Number crunching with implied odds
Here, we talk about a bit about implied odds and why they’re useful.
What are implied odds?
In poker, you can make good money by picking up on your opponents’ mistakes. But first, you have to decide if it’s worth the risk.
This is when implied odds come into their own (the potential winnings for that hand versus the amount you need to make the next call).
Let’s say you’re facing a pre-flop raise of $20. The raiser has $500, which you think you can win if you make your hand. So you’re paying $20 for a potential $500 win, which gives you implied odds of 500/20 or 25/1.
You need to be careful though, because implied odds are only useful in certain situations.
When to use implied odds
Also, if your hand is obvious, you might not get full value on it, so the same odds won’t apply. Suited-connectors and small pairs are the best hands to take your opponents by surprise, which is where the implied odds could pay out.
Let’s walk you through a couple of different examples:
The blinds are $2/$4 and you open-raise pre-flop to $15 with pocket fives. Your opponent (a tight player) re-raises, taking the pot to $100. You decide to call the extra $85 because your opponent has $1,400 left in chips, and you think you’re getting an implied value of 1400:85.
But are you?
If your opponent has A-K or pocket 10s, and they miss the flop, they’ll probably fold. In which case, you’re calling $85 to win $121, not $1,400. This makes the call incorrect because the odds of you flopping a set are 7:1, and you’re only getting 1.4:1 on your money.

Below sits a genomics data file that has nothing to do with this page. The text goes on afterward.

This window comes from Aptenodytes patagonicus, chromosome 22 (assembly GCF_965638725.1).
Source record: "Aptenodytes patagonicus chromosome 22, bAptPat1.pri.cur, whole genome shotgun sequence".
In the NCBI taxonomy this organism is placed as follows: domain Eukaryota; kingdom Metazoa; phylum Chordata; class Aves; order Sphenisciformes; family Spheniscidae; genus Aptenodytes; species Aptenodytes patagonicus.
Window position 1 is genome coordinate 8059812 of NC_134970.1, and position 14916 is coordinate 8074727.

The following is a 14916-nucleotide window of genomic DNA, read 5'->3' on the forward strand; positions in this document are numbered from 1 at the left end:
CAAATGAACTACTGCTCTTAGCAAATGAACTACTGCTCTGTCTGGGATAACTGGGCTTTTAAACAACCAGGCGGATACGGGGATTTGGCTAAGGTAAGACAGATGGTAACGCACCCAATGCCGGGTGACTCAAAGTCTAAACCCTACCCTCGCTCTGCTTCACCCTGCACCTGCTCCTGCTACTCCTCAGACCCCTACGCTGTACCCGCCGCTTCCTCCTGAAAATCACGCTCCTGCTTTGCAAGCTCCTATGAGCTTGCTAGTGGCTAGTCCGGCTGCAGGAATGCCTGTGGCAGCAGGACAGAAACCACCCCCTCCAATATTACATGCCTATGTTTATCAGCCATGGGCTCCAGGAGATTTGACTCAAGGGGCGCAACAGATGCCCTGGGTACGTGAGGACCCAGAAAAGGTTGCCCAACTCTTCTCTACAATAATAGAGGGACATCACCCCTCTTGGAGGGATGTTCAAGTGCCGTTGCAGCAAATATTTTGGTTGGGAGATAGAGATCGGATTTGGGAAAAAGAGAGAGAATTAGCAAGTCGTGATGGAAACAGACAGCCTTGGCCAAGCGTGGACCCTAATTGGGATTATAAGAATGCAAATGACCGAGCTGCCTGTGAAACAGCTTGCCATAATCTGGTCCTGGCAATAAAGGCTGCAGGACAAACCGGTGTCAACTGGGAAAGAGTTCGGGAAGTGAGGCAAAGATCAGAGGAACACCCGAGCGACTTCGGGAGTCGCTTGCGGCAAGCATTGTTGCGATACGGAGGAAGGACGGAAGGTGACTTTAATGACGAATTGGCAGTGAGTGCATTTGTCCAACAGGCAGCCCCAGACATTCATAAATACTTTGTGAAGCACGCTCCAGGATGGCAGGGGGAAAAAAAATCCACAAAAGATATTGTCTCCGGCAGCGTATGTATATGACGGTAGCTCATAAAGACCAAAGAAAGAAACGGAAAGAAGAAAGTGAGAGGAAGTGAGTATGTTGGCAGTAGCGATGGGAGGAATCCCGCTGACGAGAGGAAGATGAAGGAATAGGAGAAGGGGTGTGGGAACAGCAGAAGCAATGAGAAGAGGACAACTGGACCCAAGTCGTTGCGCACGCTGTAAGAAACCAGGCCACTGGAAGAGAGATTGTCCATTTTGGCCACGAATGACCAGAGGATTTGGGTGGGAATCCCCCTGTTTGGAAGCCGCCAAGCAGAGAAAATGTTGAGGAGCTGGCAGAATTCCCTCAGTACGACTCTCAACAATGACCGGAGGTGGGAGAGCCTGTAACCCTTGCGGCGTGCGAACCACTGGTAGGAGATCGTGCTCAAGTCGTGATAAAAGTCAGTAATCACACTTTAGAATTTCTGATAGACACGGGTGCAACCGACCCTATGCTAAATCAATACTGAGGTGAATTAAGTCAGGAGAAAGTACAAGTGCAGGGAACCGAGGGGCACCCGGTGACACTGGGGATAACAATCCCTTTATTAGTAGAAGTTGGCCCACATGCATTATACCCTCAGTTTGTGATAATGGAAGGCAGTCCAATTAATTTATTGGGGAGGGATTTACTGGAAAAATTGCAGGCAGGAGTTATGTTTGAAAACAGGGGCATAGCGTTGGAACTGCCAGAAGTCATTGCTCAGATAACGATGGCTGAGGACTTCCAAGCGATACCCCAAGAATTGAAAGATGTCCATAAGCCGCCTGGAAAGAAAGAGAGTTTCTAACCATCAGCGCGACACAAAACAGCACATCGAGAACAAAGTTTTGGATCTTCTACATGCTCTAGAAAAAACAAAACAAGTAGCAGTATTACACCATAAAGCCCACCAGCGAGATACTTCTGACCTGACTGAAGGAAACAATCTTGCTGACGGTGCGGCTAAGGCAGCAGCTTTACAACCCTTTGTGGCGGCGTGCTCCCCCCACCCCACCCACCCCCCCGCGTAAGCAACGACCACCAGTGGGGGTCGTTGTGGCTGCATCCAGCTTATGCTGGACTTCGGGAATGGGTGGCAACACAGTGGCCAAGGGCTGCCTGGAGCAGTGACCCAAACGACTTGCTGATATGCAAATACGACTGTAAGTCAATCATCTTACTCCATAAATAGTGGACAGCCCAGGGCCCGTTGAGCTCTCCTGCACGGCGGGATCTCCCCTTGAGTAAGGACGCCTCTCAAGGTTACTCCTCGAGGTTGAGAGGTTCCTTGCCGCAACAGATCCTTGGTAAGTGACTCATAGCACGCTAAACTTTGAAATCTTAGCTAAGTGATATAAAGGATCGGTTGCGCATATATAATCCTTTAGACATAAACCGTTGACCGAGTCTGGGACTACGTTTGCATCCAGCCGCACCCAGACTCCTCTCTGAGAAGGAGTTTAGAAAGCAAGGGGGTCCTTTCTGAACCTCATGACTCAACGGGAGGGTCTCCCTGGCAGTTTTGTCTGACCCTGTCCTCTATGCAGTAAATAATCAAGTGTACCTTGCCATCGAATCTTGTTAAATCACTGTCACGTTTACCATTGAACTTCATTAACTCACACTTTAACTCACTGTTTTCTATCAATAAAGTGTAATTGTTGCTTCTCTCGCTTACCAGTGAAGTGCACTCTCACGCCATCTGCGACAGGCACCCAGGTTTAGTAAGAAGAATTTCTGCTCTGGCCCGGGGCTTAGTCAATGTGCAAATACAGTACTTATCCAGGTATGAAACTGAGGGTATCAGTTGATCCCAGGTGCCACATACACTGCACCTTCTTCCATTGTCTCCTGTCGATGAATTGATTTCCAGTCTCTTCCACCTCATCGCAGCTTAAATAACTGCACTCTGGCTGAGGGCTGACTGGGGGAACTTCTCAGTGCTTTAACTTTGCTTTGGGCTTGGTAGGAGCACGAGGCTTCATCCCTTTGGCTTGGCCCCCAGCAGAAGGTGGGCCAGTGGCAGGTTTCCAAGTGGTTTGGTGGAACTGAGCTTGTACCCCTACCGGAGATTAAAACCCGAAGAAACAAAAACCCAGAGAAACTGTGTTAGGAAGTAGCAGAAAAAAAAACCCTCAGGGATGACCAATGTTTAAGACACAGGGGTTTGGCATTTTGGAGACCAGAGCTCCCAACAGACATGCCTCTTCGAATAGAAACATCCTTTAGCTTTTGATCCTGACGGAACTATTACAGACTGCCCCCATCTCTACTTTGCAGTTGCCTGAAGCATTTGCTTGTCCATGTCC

If you knew your opponent had a big hand and was going to commit all their chips post-flop, then it’s a different story.
Your opponent is a tight, predictable player who has limped in early position in a $1/$2 cash game. After you raised from the button to $10 with pocket fives, they re-raised to $25. This is big enough to thin the field but small enough to induce a call or two.
You know from playing this opponent before that they have a big pair. You may only be getting 2/1 on your pre-flop call, but if you hit your hand (say, with a 7-5-2) you could win 15 times that.
Implied odds exist here, but only because your hand still has potential.
You’re in a $1/ $2 no-limit Hold'em cash game, on the button with 6♥ 7♥. An under-the-gun player limps and we raise to $8. The under-the-gun player re-raises to $16, and we call.
The flop comes Q♣ 8♣ 2♥, our opponent bets again and we fold. Why? Because the flop didn’t improve our hand. You don’t need implied odds to tell you that it’s not worth another bet.
If the flop had been Q♥ 8♣ 5♥, it would have been time to re-raise, with both straight and flush draws. Except that’s not what happened.
Implied odds can be useful, but use common sense first and only apply them in specific situations where you can get paid post-flop.